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Russian banks come with high price tag

The market is attractive to potential foreign acquirers, but the process of acquisition is proving far from easy. Patrick Gill reports.

RUSSIA’S RETAIL BOOM means that banks offering consumer finance services are posting impressive growth. This is attracting intensifying interest from foreign suitors. Although many domestic banks are keen to bring in foreign know-how and raise their capitalization, few shareholders want to relinquish control, as further upside is expected over the next few years. The dearth of available banks means that in turn valuations have been pushed up as controlling shareholders put a premium on their holdings. Foreign banks keen to tap into the lucrative retail finance market by buying a local player might therefore have limited acquisition options until at least the medium term, bankers say.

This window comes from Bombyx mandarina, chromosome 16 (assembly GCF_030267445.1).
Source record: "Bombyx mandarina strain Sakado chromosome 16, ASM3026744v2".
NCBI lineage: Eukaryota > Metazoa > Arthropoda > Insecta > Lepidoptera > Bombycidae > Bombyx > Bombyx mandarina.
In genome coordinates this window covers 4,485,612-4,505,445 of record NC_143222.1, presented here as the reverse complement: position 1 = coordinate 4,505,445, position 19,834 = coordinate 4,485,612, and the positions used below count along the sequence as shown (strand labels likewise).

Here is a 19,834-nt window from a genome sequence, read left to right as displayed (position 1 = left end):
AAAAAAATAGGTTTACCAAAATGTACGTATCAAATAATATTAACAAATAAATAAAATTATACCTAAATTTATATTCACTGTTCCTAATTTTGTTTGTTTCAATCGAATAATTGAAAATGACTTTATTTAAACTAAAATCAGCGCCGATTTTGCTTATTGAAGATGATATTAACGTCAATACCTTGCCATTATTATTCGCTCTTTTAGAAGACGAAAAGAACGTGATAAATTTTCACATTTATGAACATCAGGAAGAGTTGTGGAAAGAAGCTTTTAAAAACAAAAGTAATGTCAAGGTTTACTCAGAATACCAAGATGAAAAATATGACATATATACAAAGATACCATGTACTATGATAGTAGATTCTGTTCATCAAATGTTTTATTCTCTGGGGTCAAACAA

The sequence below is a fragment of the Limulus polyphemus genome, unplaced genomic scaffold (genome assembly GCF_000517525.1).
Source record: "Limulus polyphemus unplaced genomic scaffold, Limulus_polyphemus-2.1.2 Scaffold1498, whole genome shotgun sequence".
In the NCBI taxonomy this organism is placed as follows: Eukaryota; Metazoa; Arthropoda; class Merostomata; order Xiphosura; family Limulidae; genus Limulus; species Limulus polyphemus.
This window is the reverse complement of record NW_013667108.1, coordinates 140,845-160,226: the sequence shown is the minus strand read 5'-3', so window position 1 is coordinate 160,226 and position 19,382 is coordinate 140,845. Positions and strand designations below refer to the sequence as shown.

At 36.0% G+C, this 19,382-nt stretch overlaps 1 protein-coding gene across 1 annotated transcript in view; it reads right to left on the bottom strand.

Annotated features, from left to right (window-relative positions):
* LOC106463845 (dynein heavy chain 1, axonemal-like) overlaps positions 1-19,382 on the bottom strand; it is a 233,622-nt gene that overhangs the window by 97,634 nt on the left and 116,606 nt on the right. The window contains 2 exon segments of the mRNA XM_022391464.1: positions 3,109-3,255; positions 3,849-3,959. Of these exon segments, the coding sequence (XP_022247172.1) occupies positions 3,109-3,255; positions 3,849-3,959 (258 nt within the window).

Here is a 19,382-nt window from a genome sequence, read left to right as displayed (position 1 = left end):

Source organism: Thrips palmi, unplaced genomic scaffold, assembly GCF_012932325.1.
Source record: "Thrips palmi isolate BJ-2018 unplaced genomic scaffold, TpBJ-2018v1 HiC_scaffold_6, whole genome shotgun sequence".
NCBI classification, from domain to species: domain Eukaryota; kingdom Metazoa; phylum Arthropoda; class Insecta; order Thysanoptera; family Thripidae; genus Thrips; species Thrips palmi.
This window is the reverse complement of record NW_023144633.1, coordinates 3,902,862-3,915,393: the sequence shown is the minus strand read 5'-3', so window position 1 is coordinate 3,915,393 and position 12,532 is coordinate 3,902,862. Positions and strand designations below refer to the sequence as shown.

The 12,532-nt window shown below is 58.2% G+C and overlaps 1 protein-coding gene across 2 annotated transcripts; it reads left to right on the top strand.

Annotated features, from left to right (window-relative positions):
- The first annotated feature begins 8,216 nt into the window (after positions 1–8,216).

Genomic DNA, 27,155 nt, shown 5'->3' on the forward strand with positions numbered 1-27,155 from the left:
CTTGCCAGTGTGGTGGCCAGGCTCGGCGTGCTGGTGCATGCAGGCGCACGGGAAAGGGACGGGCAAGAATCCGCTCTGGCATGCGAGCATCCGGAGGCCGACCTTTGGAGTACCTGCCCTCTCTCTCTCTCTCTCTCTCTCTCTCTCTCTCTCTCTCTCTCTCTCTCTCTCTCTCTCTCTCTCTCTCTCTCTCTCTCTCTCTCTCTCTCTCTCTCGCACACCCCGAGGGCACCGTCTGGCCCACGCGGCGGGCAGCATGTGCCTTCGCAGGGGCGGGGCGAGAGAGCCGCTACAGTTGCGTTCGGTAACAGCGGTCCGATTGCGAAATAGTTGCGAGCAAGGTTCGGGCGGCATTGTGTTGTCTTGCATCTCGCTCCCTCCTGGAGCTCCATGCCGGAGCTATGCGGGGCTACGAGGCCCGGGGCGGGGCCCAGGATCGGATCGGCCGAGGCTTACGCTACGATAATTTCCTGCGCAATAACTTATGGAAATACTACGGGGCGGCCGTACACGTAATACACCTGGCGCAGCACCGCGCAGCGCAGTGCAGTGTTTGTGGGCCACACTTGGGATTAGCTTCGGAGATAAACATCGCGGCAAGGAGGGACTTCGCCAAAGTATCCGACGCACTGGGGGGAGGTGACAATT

Although some foreign banks have already made acquisitions, cross-border M&A has been muted. Until Raiffeisen’s $550 million purchase of Impexbank in early 2006, the Austrian bank and the other leading foreign retail player, Citibank, had rolled out greenfield networks. But the Impexbank deal, the largest cross-border banking acquisition to date, was seen as a benchmark transaction that could spur RZB’s competitors to speed up their acquisition activity.

Citibank said in December 2005 that it had no plans to deviate from its organic growth strategy. However, numerous other banks are competing for acquisitions in Russia to get access to an established network from which they can build their operations.

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